Making Apps which Scroll

Recently, there has been discussion on the web board about the proper way to make an app which can scroll. You might need to have more input fields than can fit on the screen at once: rather than going to a new form, why not have the user scroll the form down to get to the rest of the fields?

Web pages scroll easily. Native apps look different: they don’t scroll like web pages. To make AppStudio apps look more like native apps, that type of scrolling is turned off by default. But what if your app needs that functionality?

In the past, the only way to do this was to turn on ‘scrolling’ in Form Properties, which activates the iScroll library on the form. It works, but isn’t perfect, since it does not use the native scrolling of the device.

In AppStudio 5.2, we added ‘enableAppScrolling’ in Project Properties. It turns on native scrolling for your app. Let’s look at a couple of examples how to use this.

AppScrollLongForm

Here’s an app which displays a scrolling list of text items. This is it in AppStudio:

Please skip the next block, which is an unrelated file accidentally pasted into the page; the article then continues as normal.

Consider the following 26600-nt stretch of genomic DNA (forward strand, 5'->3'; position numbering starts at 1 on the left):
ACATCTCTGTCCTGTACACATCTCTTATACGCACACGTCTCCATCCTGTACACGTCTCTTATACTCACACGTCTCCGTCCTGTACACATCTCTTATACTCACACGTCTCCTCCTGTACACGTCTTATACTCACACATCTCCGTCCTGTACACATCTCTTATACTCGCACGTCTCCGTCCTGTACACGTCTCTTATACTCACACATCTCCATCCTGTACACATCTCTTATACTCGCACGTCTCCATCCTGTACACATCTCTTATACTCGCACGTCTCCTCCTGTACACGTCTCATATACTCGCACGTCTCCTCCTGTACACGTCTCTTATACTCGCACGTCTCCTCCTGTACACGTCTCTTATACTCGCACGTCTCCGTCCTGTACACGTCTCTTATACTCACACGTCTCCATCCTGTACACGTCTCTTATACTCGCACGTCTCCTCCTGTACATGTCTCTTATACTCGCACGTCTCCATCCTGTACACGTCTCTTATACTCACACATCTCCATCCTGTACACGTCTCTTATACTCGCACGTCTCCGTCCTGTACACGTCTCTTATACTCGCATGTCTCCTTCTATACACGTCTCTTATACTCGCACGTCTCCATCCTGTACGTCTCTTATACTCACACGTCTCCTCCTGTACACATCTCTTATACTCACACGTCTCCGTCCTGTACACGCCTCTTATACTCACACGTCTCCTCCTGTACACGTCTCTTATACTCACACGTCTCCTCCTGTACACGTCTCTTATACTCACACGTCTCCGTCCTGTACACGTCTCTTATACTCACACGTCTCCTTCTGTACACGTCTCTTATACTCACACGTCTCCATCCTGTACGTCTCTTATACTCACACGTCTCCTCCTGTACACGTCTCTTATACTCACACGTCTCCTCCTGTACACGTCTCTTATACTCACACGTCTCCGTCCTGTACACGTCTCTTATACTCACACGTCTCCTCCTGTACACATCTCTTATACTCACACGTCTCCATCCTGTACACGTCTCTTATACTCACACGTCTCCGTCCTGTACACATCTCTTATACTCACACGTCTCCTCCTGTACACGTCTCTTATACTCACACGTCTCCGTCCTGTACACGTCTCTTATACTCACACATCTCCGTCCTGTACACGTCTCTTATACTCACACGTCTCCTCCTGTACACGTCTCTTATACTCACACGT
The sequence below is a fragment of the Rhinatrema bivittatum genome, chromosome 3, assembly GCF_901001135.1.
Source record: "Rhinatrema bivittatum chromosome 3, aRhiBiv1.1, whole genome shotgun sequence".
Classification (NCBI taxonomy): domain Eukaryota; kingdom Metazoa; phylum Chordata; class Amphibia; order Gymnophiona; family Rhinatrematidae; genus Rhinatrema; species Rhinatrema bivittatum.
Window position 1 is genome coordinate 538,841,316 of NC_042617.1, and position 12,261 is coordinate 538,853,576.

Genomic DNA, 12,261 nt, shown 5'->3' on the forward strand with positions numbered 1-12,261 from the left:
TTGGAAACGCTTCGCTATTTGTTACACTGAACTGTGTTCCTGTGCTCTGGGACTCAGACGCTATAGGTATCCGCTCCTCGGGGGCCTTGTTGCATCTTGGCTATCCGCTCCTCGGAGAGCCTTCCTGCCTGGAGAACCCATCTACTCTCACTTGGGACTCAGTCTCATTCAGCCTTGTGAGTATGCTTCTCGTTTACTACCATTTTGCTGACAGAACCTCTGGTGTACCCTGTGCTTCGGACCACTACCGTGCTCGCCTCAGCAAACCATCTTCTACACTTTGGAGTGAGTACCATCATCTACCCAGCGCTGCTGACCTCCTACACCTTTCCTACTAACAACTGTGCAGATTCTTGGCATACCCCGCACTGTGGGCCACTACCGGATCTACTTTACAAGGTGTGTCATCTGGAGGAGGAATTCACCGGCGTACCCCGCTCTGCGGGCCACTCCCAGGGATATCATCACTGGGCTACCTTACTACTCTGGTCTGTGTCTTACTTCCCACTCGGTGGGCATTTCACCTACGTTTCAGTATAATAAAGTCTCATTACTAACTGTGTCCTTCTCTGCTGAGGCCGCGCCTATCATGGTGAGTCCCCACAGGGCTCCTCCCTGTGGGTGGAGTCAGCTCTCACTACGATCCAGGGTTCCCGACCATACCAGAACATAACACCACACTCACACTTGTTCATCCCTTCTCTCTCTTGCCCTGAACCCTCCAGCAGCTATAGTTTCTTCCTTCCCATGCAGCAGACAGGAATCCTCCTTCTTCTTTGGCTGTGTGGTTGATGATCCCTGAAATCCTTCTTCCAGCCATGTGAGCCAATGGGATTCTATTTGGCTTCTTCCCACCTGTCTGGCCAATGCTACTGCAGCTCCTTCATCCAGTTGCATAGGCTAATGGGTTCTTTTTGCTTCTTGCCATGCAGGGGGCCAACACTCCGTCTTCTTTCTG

Scroll1

We’ve set up a form with a Label for a header, then a series of Containers. The form has ‘position’ set to relative, so the Containers position themselves based on the Container above. Height of the Containers is set to ‘auto’ so they will expand and contract based on how much text is in each one. This is a great use of relative positioning: you would not want to place each container in a fixed position.

Here’s how it looks on a device:

scroll2

AppScrollFixedHeader

What if we want to have a HeaderBar and a FooterBar, and just scroll the contents in the middle? There are several ways to do this: here is an easy one. Once again, we’ve set enableAppScrolling to True, so the native scrolling will be in place.

scroll3

We have a HeaderBar and a FooterBar. These automatically stay at the top and bottom of the screen. We want the entire area between the header and footer to scroll, so we put it all into a Container. In this case, we used a bunch of Label controls – they could be anything – and put them into the Container.

We also had to set the ‘style’ of the Container so native scrolling is enabled. We set it to this:

float:left; overflow-y:scroll; -webkit-overflow-scrolling:touch;

Here’s how it looks on a device:

scroll4

(These samples are included in AppStudio 5.2.1.1, released today.)

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